We continue our trek from the magnificent Roraima back toward the Tek River where will overnight this evening.
Included meals: Breakfast
Am trekking, PM Drive Santa Elena de Uarien
It takes us just two days to return from the top of Roraima to the Indian village of Peraitepui where we started our adventure 5 days previously. From here we drive to our rustic accommodation at Santa Elena de Uarien.
We charter a small aircraft and fly northward across the Gran Sabana, with extraordinary panoramas on all sides (during the dry season we extend our flight to fly over the Angel Falls). Arriving at the missionary settlement of Kamarata, we commence our river journey. During the journey we stay in spartan accommodation, sleeping in hammocks with mosquito nets, so be prepared to rough it a bit – the experience is well worth it. Our first nightstop is at Iwana Meru.
For the next two days we make our way round the imposing flat-topped bulk of Auyantepui by river – a journey relatively few people have experienced. We sleep in hammocks under simple jungle shelters, and facilities are simple. Our skilled Indian boatmen guide their 10m craft through the rapids and whirlpools of the river, whilst all around is virgin forest where brightly coloured birds break the eerie silence with their strident calls. In the wet season, when there is enough water, it is possible to reach a point where we can hike to the base of the Angel Falls. Discovered in 1933 by the pilot-adventurer Jimmy Angel who was searching for gold, the falls are a spectacle of extraordinary beauty as they leap some 975m off the top of the mesa and plunge to the foot of the gorge. The plummeting water vaporizes in mid-air forming a glistening white spray that collects in a pool below. This breath-taking cataract is one of the most amazing sights on the American continent.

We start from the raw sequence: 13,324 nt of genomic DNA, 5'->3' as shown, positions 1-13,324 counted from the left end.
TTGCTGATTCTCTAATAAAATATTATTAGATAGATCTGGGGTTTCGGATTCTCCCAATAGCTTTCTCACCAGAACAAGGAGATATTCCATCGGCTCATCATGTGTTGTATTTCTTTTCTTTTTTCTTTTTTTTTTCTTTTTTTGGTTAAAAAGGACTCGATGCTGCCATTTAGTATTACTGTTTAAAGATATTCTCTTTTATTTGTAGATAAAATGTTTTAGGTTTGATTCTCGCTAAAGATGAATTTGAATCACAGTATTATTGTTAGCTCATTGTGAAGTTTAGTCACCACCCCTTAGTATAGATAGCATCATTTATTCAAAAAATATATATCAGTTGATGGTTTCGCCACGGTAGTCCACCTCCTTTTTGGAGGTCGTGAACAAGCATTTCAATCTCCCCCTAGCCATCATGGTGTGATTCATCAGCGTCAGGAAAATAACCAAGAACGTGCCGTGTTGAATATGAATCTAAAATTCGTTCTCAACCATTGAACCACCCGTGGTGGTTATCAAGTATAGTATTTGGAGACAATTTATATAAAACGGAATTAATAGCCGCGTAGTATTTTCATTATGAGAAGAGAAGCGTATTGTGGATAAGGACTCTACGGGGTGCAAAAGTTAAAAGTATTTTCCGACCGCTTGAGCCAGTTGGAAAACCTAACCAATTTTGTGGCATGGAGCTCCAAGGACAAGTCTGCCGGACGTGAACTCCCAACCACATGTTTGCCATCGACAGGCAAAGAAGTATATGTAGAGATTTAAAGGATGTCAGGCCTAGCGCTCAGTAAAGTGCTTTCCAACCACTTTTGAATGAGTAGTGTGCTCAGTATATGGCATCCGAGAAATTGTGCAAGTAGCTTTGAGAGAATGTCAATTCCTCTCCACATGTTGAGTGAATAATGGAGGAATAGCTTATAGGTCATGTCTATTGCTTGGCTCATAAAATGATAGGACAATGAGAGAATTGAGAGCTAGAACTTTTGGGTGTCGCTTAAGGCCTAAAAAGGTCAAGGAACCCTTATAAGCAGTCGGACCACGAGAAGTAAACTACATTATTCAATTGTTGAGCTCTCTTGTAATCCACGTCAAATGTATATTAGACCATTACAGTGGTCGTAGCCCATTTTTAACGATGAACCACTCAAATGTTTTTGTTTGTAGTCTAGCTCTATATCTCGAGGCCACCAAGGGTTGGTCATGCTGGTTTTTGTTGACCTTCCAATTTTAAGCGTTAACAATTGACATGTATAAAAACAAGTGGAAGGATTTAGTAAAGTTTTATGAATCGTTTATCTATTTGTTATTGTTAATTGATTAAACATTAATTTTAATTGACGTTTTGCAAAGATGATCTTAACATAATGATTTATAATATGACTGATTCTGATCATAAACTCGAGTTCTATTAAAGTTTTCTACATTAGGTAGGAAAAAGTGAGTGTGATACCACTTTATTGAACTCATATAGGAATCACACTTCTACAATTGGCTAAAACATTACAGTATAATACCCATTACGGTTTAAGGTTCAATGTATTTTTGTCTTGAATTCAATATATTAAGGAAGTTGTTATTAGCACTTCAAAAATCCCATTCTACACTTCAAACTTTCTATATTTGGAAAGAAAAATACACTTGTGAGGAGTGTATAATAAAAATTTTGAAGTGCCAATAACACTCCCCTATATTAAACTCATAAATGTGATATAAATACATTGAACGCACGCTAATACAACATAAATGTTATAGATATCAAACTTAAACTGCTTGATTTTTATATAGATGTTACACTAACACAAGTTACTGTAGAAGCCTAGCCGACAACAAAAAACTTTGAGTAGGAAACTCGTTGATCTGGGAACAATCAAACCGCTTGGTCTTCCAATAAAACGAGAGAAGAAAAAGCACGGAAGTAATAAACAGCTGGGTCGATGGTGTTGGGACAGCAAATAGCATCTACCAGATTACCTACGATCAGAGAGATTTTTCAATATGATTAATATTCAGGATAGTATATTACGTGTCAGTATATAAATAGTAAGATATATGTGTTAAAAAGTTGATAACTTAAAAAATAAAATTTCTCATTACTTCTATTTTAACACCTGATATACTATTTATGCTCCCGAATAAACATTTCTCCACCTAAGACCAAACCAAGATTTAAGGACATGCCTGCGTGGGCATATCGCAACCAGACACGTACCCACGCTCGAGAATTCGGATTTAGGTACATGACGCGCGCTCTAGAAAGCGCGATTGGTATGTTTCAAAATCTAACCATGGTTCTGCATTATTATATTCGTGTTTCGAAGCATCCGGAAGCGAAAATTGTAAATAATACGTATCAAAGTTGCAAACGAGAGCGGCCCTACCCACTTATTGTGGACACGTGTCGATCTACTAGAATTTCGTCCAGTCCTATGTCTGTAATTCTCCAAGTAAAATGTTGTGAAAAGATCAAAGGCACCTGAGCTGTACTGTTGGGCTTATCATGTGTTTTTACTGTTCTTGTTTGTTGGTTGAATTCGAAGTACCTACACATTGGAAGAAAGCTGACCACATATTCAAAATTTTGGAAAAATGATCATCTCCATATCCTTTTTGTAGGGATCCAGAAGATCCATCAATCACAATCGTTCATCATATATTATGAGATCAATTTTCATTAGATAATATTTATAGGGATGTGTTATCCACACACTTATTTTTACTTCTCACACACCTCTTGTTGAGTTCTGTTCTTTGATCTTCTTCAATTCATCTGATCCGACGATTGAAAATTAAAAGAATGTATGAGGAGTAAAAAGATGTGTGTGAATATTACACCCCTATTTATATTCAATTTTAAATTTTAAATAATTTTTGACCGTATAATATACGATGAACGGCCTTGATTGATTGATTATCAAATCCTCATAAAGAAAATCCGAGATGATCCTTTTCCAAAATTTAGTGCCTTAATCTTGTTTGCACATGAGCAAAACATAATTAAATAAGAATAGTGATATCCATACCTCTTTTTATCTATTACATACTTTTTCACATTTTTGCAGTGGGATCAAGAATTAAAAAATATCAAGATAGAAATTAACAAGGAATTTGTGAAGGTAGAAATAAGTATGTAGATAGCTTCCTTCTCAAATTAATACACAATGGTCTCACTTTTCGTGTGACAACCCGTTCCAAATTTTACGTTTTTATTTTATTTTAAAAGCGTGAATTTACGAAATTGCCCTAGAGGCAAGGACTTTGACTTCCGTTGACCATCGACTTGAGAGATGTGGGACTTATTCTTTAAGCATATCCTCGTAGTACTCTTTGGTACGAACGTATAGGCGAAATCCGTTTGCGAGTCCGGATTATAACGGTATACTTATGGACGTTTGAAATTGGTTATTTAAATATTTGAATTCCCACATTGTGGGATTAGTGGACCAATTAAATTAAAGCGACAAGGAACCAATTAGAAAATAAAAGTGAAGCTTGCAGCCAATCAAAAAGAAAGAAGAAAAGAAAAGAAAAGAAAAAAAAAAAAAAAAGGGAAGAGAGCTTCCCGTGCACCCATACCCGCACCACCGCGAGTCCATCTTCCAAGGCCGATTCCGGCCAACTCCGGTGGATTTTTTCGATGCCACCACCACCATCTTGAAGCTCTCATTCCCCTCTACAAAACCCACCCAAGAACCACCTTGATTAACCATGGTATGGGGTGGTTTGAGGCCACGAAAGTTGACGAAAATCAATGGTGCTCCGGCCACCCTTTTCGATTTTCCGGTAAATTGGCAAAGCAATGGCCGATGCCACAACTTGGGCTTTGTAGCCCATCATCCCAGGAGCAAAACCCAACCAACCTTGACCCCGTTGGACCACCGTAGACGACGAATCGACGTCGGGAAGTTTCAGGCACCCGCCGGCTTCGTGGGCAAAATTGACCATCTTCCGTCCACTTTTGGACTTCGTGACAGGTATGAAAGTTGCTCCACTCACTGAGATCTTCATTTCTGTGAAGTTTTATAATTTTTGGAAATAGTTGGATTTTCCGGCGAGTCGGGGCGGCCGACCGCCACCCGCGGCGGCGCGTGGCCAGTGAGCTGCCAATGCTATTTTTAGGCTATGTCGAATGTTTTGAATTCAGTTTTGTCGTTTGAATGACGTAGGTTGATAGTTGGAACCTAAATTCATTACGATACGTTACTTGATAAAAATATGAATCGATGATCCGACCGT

On our final day on the river, we continue to Canaima, located on a wide stretch of the Carrao river known as Canaima Lagoon. Facing us is the beautiful sweep of the Hacha Falls which continuously pours amber-tinted water (from the tannin leached from the rainforest) into the lagoon. With a backdrop of distant and mysterious tepuis and a foreground of a sandy beach and palm trees, this is a fitting final highlight to our journey of adventure. We also have the chance to visit Salto el Sapo nearby. At this waterfall, it is possible to walk behind the curtain of falling water as it tumbles into the lagoon.
Fly to Caracas airport; bus to Caribbean beaches.
Today we fly to Caracas and continue to the Caribbean for a chance to swim and relax. One such place is Chichirivichi de la Costa, with its horseshoe shaped, golden sand beach surrounded by coco nut palms and looking out into the Caribbean. Chichirivichi was founded by escaped slaves 150 years ago and now is mainly inhabited by their descendents.
Overnight Hotel (Simple)Included meals: Breakfast
Tour ends Chichirivichi
Included meals: Breakfast
Please note that from time to time our itineraries may be amended, either for operational reasons or in response to feedback from customers. Please ensure you have read the latest Tour Notes before booking or travelling on your tour.